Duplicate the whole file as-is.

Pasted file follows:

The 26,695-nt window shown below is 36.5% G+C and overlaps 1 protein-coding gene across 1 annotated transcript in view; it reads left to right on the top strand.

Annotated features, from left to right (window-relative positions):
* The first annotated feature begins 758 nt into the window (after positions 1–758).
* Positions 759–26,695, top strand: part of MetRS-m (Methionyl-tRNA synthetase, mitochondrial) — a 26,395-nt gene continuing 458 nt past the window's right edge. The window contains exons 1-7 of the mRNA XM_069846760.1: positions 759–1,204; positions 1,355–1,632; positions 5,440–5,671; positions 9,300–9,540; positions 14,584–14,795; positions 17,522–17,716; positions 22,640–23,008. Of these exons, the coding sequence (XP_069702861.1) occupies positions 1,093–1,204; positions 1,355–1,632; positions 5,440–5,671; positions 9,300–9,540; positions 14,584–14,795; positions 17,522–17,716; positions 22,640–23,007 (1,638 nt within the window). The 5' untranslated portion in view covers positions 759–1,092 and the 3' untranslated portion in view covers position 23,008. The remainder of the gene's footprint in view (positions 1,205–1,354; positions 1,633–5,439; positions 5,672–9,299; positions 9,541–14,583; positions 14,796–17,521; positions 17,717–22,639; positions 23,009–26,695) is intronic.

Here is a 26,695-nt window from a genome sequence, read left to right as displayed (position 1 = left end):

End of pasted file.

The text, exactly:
The 26,695-nt window shown below is 36.5% G+C and overlaps 1 protein-coding gene across 1 annotated transcript in view; it reads left to right on the top strand.

Annotated features, from left to right (window-relative positions):
* The first annotated feature begins 758 nt into the window (after positions 1–758).
* Positions 759–26,695, top strand: part of MetRS-m (Methionyl-tRNA synthetase, mitochondrial) — a 26,395-nt gene continuing 458 nt past the window's right edge. The window contains exons 1-7 of the mRNA XM_069846760.1: positions 759–1,204; positions 1,355–1,632; positions 5,440–5,671; positions 9,300–9,540; positions 14,584–14,795; positions 17,522–17,716; positions 22,640–23,008. Of these exons, the coding sequence (XP_069702861.1) occupies positions 1,093–1,204; positions 1,355–1,632; positions 5,440–5,671; positions 9,300–9,540; positions 14,584–14,795; positions 17,522–17,716; positions 22,640–23,007 (1,638 nt within the window). The 5' untranslated portion in view covers positions 759–1,092 and the 3' untranslated portion in view covers position 23,008. The remainder of the gene's footprint in view (positions 1,205–1,354; positions 1,633–5,439; positions 5,672–9,299; positions 9,541–14,583; positions 14,796–17,521; positions 17,717–22,639; positions 23,009–26,695) is intronic.

Here is a 26,695-nt window from a genome sequence, read left to right as displayed (position 1 = left end):